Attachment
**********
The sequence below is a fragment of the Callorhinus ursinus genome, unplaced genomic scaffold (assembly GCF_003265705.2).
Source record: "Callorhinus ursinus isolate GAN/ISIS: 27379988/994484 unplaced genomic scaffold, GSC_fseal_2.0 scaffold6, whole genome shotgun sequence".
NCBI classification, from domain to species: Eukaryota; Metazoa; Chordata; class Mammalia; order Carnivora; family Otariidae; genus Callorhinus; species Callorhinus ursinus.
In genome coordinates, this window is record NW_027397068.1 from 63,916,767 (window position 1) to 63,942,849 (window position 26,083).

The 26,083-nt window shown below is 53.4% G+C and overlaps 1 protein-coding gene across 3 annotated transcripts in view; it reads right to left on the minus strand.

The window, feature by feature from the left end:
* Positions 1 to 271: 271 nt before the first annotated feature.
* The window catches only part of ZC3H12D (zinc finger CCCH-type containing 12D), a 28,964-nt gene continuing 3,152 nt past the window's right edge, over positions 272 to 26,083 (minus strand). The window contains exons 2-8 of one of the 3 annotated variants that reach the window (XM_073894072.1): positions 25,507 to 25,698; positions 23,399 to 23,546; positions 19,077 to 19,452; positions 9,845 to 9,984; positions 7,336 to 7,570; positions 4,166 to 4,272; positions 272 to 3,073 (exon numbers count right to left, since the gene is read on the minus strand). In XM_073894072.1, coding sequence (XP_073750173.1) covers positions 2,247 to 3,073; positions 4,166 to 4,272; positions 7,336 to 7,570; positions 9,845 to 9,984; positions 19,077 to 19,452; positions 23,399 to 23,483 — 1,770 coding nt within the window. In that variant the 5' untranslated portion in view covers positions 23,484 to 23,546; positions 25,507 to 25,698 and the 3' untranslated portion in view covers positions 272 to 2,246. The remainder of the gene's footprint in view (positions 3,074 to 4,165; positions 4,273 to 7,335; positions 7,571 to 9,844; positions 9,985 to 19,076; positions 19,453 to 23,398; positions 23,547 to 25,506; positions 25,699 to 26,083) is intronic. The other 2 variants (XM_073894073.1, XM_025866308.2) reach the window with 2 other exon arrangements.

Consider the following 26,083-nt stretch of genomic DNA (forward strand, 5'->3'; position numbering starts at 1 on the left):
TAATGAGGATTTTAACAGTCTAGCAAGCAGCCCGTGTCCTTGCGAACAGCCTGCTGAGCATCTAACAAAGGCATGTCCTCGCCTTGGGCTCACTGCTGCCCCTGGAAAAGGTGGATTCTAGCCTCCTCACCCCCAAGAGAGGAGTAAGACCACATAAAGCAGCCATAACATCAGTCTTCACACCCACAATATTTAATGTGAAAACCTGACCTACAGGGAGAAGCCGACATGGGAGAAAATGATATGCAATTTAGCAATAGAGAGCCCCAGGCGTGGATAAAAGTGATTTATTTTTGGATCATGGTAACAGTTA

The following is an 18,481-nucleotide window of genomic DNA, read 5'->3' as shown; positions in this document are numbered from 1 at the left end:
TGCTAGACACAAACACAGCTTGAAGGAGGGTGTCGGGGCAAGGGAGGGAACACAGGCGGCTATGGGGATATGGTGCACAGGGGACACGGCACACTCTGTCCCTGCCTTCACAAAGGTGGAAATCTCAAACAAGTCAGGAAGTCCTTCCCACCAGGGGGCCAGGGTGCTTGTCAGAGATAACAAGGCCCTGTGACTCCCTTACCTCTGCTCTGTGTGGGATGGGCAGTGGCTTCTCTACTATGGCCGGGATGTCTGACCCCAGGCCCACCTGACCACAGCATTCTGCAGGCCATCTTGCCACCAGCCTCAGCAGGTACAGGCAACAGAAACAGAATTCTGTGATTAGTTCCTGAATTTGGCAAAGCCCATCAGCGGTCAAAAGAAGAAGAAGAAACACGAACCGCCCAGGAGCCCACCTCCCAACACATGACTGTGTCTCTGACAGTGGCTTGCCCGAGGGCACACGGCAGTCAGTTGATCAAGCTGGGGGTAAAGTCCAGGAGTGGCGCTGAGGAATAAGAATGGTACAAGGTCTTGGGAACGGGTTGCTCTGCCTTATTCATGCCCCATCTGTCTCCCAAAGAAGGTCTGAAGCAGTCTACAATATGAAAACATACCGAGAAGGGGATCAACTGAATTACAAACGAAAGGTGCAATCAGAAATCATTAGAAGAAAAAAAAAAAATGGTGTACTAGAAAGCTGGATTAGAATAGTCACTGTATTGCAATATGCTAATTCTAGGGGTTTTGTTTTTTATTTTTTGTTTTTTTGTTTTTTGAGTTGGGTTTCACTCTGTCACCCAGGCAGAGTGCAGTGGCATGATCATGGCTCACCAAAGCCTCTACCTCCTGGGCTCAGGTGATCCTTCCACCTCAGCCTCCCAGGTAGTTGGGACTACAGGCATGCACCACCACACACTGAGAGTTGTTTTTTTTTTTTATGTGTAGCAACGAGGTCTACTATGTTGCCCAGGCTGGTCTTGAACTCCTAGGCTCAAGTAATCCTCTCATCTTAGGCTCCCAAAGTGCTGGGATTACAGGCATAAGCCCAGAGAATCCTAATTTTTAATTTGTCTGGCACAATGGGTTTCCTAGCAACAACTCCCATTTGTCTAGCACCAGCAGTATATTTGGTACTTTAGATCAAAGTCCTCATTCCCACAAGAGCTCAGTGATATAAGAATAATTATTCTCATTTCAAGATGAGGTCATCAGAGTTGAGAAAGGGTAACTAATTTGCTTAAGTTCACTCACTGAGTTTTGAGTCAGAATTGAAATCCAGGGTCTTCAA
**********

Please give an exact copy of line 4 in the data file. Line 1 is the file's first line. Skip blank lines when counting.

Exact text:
In genome coordinates, this window is record NW_027397068.1 from 63,916,767 (window position 1) to 63,942,849 (window position 26,083).